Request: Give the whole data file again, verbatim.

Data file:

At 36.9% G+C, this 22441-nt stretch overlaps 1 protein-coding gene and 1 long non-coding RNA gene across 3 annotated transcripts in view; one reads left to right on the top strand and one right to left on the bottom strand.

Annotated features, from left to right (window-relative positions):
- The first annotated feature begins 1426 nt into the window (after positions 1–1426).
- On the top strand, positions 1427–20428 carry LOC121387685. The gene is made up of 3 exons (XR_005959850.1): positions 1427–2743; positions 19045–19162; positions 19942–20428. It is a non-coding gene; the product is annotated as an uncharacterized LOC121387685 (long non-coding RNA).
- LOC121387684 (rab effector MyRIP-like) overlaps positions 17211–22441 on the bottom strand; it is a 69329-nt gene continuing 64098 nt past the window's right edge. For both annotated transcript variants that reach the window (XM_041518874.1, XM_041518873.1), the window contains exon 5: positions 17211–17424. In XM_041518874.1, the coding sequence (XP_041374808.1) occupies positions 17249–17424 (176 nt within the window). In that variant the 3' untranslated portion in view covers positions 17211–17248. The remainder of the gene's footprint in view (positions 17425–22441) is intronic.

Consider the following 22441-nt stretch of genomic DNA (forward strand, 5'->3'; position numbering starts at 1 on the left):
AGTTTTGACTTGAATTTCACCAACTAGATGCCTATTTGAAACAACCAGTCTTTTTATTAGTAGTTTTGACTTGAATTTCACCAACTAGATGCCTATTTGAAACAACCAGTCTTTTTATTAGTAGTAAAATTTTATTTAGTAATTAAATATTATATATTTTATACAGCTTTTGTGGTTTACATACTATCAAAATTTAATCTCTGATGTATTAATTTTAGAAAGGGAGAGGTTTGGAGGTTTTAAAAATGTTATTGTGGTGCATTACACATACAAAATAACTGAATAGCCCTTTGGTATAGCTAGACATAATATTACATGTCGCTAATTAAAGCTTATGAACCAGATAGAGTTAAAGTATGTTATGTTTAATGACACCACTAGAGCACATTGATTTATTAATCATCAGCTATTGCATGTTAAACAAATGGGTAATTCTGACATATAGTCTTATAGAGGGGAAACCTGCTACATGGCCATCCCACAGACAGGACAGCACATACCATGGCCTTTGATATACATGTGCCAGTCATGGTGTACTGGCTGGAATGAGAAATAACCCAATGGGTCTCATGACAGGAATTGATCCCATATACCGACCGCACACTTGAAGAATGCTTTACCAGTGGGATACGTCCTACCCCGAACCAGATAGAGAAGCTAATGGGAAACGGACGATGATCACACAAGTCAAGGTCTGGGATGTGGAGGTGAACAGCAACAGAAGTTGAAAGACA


At 36.9% G+C, this 22441-nt stretch overlaps 1 protein-coding gene and 1 long non-coding RNA gene across 3 annotated transcripts in view; one reads left to right on the top strand and one right to left on the bottom strand.

Annotated features, from left to right (window-relative positions):
- The first annotated feature begins 1426 nt into the window (after positions 1–1426).
- On the top strand, positions 1427–20428 carry LOC121387685. The gene is made up of 3 exons (XR_005959850.1): positions 1427–2743; positions 19045–19162; positions 19942–20428. It is a non-coding gene; the product is annotated as an uncharacterized LOC121387685 (long non-coding RNA).
- LOC121387684 (rab effector MyRIP-like) overlaps positions 17211–22441 on the bottom strand; it is a 69329-nt gene continuing 64098 nt past the window's right edge. For both annotated transcript variants that reach the window (XM_041518874.1, XM_041518873.1), the window contains exon 5: positions 17211–17424. In XM_041518874.1, the coding sequence (XP_041374808.1) occupies positions 17249–17424 (176 nt within the window). In that variant the 3' untranslated portion in view covers positions 17211–17248. The remainder of the gene's footprint in view (positions 17425–22441) is intronic.

Consider the following 22441-nt stretch of genomic DNA (forward strand, 5'->3'; position numbering starts at 1 on the left):
AGTTTTGACTTGAATTTCACCAACTAGATGCCTATTTGAAACAACCAGTCTTTTTATTAGTAGTTTTGACTTGAATTTCACCAACTAGATGCCTATTTGAAACAACCAGTCTTTTTATTAGTAGTAAAATTTTATTTAGTAATTAAATATTATATATTTTATACAGCTTTTGTGGTTTACATACTATCAAAATTTAATCTCTGATGTATTAATTTTAGAAAGGGAGAGGTTTGGAGGTTTTAAAAATGTTATTGTGGTGCATTACACATACAAAATAACTGAATAGCCCTTTGGTATAGCTAGACATAATATTACATGTCGCTAATTAAAGCTTATGAACCAGATAGAGTTAAAGTATGTTATGTTTAATGACACCACTAGAGCACATTGATTTATTAATCATCAGCTATTGCATGTTAAACAAATGGGTAATTCTGACATATAGTCTTATAGAGGGGAAACCTGCTACATGGCCATCCCACAGACAGGACAGCACATACCATGGCCTTTGATATACATGTGCCAGTCATGGTGTACTGGCTGGAATGAGAAATAACCCAATGGGTCTCATGACAGGAATTGATCCCATATACCGACCGCACACTTGAAGAATGCTTTACCAGTGGGATACGTCCTACCCCGAACCAGATAGAGAAGCTAATGGGAAACGGACGATGATCACACAAGTCAAGGTCTGGGATGTGGAGGTGAACAGCAACAGAAGTTGAAAGACA